The Grid
Another thing to keep an eye out for today is the new episode of The Grid! We had a doozy of a discussion yesterday about “What’s Fair Game for Your Portfolio?” with lots of lively questions and comments from viewers on whether or not photos from workshops should be in your portfolio. Episode 27 will be up sometime later today, so keep checking in over at KelbyTV.com to see when it’s live. (And feel free to watch some of our other shows while you’re there ;) )

Dave Cross Workshops
Dave Cross will be hosting some killer workshops over the next few weeks! Check these out:

October 17Make Your Lighting Exciting with David Ziser
October 25Photoshop Design Effects with Corey Barker
October 26 –  An Evening with Tim Wallace: “An Inspiring World”
November 1-3 – The Business of Boudoir with Shannon Michelle

Photo Plus Expo
If you’re going to Photo Plus Expo, Scott will be speaking in the Manfrotto booth Thursday afternoon, October 27. We’ll let you know what time as soon as the schedule is finalized, but you can go ahead and register for your free Expo pass right here.

That’s it for today. Have a kick-butt Thursday :D

THREE MINUTES

Stop and think how much time actually goes into three minutes. I’m not talking about 180 seconds, I’m speaking to hours worth of building out sets, days worth of pre-production, weeks worth of planning and concepting, and months or even years worth of imagining what an image will finally be like when the shutter is pressed.

It’s the idea that a photograph may be years in the making that interests me. Sometimes it keeps me up at night, sometimes it is in dreams. I am constantly envisioning how to make portraits and how to take photographs. Sometimes these thoughts are vague and based around a mood or a concept that I’m trying to  express in an image. Other times these ideas are more concrete images  that are burned into my mind about what I’m going to create with a subject.

When a project comes up to make these dreams a reality and to take this vision and turn it into an actual photograph, then my mind really begins to work. The wheels start turning and vague ideas about tone and color start to transform into lighting diagrams, composition, and post-processing.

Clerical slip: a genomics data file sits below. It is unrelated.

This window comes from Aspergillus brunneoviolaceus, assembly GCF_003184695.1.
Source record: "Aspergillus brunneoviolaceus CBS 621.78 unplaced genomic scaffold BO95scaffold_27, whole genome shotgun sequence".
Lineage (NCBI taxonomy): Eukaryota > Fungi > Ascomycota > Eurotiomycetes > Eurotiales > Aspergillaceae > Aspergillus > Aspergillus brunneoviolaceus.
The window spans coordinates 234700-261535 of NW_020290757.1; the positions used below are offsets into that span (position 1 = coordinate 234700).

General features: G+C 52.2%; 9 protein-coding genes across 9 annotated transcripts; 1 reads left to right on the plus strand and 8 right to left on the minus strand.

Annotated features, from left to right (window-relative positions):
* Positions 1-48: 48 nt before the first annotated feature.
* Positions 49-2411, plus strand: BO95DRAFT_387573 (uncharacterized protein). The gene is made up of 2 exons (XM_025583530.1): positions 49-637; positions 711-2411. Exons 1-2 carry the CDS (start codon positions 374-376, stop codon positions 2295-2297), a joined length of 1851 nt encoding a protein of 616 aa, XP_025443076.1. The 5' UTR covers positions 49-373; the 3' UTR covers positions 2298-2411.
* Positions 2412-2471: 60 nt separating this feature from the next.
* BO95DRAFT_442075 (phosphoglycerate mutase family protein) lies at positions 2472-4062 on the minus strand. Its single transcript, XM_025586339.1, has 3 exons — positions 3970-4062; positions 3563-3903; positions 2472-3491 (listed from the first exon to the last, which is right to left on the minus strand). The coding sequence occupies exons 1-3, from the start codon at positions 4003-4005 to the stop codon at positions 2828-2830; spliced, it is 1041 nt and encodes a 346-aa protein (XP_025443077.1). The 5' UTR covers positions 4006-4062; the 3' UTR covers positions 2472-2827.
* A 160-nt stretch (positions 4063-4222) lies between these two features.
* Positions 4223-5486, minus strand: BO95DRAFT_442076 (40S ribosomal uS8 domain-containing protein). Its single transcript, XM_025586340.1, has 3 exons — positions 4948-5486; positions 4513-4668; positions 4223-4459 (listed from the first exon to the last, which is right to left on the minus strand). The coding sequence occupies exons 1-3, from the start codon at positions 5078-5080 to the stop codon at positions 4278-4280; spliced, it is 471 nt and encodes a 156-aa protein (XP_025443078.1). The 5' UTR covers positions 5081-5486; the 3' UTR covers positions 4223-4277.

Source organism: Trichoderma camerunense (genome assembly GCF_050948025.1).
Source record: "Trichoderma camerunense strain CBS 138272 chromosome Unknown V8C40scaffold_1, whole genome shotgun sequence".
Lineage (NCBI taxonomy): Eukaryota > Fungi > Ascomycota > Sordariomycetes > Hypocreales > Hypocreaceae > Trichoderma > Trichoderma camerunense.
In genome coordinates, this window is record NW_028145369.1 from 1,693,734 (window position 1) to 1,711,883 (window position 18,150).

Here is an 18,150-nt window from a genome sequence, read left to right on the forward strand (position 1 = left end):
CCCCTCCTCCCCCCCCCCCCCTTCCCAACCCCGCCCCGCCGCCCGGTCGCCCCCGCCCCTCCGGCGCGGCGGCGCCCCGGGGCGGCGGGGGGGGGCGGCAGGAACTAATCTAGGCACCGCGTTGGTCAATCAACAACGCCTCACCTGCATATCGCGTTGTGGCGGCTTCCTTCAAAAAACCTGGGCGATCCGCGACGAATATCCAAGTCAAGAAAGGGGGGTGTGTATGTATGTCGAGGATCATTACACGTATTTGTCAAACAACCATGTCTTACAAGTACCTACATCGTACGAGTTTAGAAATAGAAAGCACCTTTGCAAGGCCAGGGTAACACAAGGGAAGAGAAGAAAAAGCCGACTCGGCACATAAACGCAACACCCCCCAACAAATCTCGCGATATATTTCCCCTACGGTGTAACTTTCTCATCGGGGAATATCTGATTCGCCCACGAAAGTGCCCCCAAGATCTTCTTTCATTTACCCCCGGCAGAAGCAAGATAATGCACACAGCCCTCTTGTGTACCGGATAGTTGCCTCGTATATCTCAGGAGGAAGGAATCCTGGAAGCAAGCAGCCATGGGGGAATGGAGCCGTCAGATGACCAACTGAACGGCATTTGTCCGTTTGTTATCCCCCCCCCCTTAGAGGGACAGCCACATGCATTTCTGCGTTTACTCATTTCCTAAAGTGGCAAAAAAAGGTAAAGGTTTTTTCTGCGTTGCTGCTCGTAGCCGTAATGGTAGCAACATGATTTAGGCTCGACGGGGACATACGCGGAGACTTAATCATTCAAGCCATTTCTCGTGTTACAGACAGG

Testing and pre-planning actually allows me to turn these thoughts and ideas into clearer translations of my vision. The trial and error of the process serves to further hone the ideas of mood and intention that I want to get across from my subject. I also want to practice through the process to help me consider anything unexpected that might come up.

Sometimes, you only get an hour with a subject – if you’re lucky. Sometimes you only get 40 frames. Whether you count that time in clicks of the shutter, or seconds, every thing that you do working up to those moments has to prepare you for anything to happen. Your subject could be your best friend and want to stay extra, or if you’re even luckier, they could be up for doing something crazy in front of your lens

Or your subject could be your worst enemy, wanting nothing more than to get out of your set. Equipment could (and ultimately will) fail, lights won’t fire, strobe won’t sync, rain will fall, storms will storm – if it can happen, it will. Not only do you need to expect surprises, but more importantly, you need to embrace them and work with them, work past them – moving forward and making pictures all the while, even if you only have 180 seconds.

There is something to be said about how a photographer connects with his or her subject. When I approach making a portrait, I want that photograph to be the best and most interesting representation I’ve ever seen of the subject. In order to accomplish that, there is a special balance between allowing my subject to be themselves and be comfortable on set, and directing that subject to work with me on my vision. Usually I can help them be confident that we’re working on the same team and that I am doing everything in my power to make the best picture possible. As comfortable or attractive as any subject could be, if the lighting is unflattering or poorly executed, the final result will be lacking. Using that light as a tool to create mood, intent, and shape in my portraits, it becomes crucial to direct my subjects to fit into the lighting that I have envisioned for their image, while still allowing them to be and express themselves.

Sometimes, the answer to this question is to light my subjects very broadly, meaning to create the light in a way that will allow the subject to move around in their space or environment and still have that same quality and shape of light.